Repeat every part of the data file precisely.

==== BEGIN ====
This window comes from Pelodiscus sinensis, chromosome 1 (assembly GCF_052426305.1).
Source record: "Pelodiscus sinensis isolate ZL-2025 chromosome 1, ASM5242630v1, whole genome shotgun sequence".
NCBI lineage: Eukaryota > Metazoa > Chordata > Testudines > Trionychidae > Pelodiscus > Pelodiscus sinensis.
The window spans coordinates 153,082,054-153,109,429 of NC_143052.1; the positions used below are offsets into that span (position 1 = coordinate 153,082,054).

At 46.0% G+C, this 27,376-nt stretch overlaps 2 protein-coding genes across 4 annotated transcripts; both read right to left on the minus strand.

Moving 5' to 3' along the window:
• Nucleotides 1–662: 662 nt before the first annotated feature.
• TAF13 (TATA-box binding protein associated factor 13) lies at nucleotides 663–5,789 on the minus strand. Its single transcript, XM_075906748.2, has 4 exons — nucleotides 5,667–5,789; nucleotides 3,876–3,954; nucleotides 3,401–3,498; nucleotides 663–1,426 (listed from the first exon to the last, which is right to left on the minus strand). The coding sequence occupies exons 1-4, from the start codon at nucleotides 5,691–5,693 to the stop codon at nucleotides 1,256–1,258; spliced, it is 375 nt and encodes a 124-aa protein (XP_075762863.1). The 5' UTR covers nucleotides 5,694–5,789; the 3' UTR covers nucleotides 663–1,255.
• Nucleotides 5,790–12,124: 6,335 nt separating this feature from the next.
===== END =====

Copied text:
This window comes from Pelodiscus sinensis, chromosome 1 (assembly GCF_052426305.1).
Source record: "Pelodiscus sinensis isolate ZL-2025 chromosome 1, ASM5242630v1, whole genome shotgun sequence".
NCBI lineage: Eukaryota > Metazoa > Chordata > Testudines > Trionychidae > Pelodiscus > Pelodiscus sinensis.
The window spans coordinates 153,082,054-153,109,429 of NC_143052.1; the positions used below are offsets into that span (position 1 = coordinate 153,082,054).

At 46.0% G+C, this 27,376-nt stretch overlaps 2 protein-coding genes across 4 annotated transcripts; both read right to left on the minus strand.

Moving 5' to 3' along the window:
• Nucleotides 1–662: 662 nt before the first annotated feature.
• TAF13 (TATA-box binding protein associated factor 13) lies at nucleotides 663–5,789 on the minus strand. Its single transcript, XM_075906748.2, has 4 exons — nucleotides 5,667–5,789; nucleotides 3,876–3,954; nucleotides 3,401–3,498; nucleotides 663–1,426 (listed from the first exon to the last, which is right to left on the minus strand). The coding sequence occupies exons 1-4, from the start codon at nucleotides 5,691–5,693 to the stop codon at nucleotides 1,256–1,258; spliced, it is 375 nt and encodes a 124-aa protein (XP_075762863.1). The 5' UTR covers nucleotides 5,694–5,789; the 3' UTR covers nucleotides 663–1,255.
• Nucleotides 5,790–12,124: 6,335 nt separating this feature from the next.